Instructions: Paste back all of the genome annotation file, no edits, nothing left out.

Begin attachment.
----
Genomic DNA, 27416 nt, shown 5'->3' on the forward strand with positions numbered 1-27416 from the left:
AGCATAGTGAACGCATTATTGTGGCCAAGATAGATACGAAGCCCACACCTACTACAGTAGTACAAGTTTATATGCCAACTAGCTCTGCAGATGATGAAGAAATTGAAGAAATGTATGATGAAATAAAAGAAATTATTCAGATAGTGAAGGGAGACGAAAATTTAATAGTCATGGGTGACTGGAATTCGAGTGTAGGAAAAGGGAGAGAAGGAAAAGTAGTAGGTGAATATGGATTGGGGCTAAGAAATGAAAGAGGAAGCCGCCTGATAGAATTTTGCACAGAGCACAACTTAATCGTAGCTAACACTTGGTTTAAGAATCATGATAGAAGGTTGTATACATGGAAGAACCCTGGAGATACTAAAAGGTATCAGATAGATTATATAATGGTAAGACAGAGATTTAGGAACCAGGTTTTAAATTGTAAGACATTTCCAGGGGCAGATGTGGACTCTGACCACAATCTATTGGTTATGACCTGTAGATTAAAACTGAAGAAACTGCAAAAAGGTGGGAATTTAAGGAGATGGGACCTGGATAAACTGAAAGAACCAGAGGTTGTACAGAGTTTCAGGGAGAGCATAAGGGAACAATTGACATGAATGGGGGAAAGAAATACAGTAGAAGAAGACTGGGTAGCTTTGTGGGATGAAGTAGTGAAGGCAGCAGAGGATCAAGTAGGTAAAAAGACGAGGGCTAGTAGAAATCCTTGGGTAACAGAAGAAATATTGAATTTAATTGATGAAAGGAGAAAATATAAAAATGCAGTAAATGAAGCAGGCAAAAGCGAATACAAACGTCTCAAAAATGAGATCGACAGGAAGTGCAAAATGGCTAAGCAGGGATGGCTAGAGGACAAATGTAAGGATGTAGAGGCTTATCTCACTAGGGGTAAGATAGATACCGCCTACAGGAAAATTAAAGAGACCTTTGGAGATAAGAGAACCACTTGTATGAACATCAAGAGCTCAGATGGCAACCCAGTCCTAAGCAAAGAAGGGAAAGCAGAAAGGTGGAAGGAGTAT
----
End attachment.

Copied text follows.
Genomic DNA, 27416 nt, shown 5'->3' on the forward strand with positions numbered 1-27416 from the left:
AGCATAGTGAACGCATTATTGTGGCCAAGATAGATACGAAGCCCACACCTACTACAGTAGTACAAGTTTATATGCCAACTAGCTCTGCAGATGATGAAGAAATTGAAGAAATGTATGATGAAATAAAAGAAATTATTCAGATAGTGAAGGGAGACGAAAATTTAATAGTCATGGGTGACTGGAATTCGAGTGTAGGAAAAGGGAGAGAAGGAAAAGTAGTAGGTGAATATGGATTGGGGCTAAGAAATGAAAGAGGAAGCCGCCTGATAGAATTTTGCACAGAGCACAACTTAATCGTAGCTAACACTTGGTTTAAGAATCATGATAGAAGGTTGTATACATGGAAGAACCCTGGAGATACTAAAAGGTATCAGATAGATTATATAATGGTAAGACAGAGATTTAGGAACCAGGTTTTAAATTGTAAGACATTTCCAGGGGCAGATGTGGACTCTGACCACAATCTATTGGTTATGACCTGTAGATTAAAACTGAAGAAACTGCAAAAAGGTGGGAATTTAAGGAGATGGGACCTGGATAAACTGAAAGAACCAGAGGTTGTACAGAGTTTCAGGGAGAGCATAAGGGAACAATTGACATGAATGGGGGAAAGAAATACAGTAGAAGAAGACTGGGTAGCTTTGTGGGATGAAGTAGTGAAGGCAGCAGAGGATCAAGTAGGTAAAAAGACGAGGGCTAGTAGAAATCCTTGGGTAACAGAAGAAATATTGAATTTAATTGATGAAAGGAGAAAATATAAAAATGCAGTAAATGAAGCAGGCAAAAGCGAATACAAACGTCTCAAAAATGAGATCGACAGGAAGTGCAAAATGGCTAAGCAGGGATGGCTAGAGGACAAATGTAAGGATGTAGAGGCTTATCTCACTAGGGGTAAGATAGATACCGCCTACAGGAAAATTAAAGAGACCTTTGGAGATAAGAGAACCACTTGTATGAACATCAAGAGCTCAGATGGCAACCCAGTCCTAAGCAAAGAAGGGAAAGCAGAAAGGTGGAAGGAGTAT